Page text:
“Otherwise, the tax agent is the one that has got to front up to the privacy commissioner.”
One of the aspects of the new breach laws revolves around having a response plan in place, which, according to Mr Beresford, has two parts to it: communication and remediation.
“There’s a communication process that needs to take place. Basically, you’ve got to let everyone know,” he says. “The other one is remediation. What are you going to do about changing your passwords? Who are you engaging with to help you with that? Depending on how widespread the breach is, you’re going to need to speak to a cyber security lawyer in that scenario.”
Mr Fischer offers four steps that a good response plan should take. These include containing the data breach to prevent further compromise of data; assessing the breach by gathering facts and evaluating risks; notifying individuals and the commissioner, if required; and reviewing the incident to consider what actions need to be taken to prevent future breaches.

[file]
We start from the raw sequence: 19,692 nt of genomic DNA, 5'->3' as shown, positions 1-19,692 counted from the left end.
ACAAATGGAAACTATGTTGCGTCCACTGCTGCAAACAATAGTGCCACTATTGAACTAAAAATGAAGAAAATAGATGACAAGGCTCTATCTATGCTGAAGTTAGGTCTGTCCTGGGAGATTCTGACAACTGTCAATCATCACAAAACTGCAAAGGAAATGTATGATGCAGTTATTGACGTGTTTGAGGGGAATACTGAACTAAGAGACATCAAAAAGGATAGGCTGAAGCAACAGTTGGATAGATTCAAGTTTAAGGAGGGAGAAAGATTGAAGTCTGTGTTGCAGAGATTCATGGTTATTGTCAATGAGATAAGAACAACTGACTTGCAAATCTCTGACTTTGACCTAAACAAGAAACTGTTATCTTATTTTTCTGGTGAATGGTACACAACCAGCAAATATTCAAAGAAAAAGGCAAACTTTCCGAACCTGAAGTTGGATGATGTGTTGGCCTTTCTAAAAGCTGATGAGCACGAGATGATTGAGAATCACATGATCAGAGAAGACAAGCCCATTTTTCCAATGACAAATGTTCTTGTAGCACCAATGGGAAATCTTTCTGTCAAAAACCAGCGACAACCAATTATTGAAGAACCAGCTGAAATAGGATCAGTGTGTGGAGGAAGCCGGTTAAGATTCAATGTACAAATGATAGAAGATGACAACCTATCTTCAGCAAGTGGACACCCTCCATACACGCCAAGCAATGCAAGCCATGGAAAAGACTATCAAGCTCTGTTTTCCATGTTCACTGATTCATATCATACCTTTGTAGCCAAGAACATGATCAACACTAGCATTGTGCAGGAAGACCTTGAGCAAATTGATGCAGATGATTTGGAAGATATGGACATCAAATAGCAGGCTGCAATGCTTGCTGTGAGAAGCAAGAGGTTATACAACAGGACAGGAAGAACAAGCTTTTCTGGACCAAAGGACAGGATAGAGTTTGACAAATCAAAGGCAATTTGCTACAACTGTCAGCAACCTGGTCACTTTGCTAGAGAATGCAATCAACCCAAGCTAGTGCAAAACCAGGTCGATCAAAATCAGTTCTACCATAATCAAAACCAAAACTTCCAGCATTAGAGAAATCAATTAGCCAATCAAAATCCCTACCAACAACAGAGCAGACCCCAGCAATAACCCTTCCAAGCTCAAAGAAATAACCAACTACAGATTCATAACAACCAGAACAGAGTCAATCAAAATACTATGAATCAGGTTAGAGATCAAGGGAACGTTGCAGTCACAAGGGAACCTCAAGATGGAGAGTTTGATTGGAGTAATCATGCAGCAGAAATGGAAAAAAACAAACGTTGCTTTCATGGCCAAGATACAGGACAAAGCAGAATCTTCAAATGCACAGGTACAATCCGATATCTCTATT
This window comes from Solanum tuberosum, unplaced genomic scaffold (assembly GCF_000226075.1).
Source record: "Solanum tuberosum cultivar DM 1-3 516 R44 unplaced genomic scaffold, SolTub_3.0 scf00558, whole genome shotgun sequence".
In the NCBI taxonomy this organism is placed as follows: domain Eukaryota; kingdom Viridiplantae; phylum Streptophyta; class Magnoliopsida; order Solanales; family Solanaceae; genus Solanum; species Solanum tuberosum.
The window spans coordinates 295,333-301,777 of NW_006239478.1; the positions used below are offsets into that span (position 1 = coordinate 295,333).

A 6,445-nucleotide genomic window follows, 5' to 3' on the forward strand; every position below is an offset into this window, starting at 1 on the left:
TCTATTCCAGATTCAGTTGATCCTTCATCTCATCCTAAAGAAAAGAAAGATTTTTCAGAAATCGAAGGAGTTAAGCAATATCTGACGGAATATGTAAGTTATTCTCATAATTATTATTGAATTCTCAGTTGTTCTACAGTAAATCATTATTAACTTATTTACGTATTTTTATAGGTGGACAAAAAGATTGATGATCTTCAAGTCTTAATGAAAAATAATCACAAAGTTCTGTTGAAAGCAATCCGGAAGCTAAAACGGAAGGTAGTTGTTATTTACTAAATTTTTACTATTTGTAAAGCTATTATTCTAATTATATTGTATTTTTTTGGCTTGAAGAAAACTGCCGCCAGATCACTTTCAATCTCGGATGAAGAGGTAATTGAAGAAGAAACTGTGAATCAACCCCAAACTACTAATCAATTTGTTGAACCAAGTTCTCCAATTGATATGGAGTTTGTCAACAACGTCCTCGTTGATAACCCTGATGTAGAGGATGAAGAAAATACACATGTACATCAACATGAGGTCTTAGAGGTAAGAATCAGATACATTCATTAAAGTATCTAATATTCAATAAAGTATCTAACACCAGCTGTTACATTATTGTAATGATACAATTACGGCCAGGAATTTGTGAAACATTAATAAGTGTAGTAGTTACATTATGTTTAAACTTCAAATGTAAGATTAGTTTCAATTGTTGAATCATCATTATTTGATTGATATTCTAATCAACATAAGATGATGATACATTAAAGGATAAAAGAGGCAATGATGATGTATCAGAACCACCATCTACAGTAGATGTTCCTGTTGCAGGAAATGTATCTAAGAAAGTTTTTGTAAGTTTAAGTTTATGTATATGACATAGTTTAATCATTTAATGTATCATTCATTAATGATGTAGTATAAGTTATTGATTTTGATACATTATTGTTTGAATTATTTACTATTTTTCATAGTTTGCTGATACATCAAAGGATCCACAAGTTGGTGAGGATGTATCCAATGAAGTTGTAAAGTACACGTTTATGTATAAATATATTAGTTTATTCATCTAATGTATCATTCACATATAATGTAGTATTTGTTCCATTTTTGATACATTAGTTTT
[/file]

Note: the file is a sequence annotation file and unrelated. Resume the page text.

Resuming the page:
“In general, entities should take data breach or suspected data breaches seriously and move immediately to contain, assess and remediate the incident. Breaches that may seem initially immaterial may be significant when their full implications are assessed,” he says.
“Depending on the breach, not all steps may be necessary, or some steps may be combined. In some cases, an entity may take additional steps that are specific to the nature of the breach.
“At any time, entities should take remedial action, where possible, to limit the impact of the breach on affected individuals. If remedial action is successful in preventing a likely risk of serious harm to individuals, the scheme notification obligations may not apply.”
Mr Plummer notes that firms that take these preventative measures are looked upon favourably in the industry. He says accountants need to be “obsessed” with safeguarding their businesses.
“Accountants are experts at risk. So, what’s stopping them?”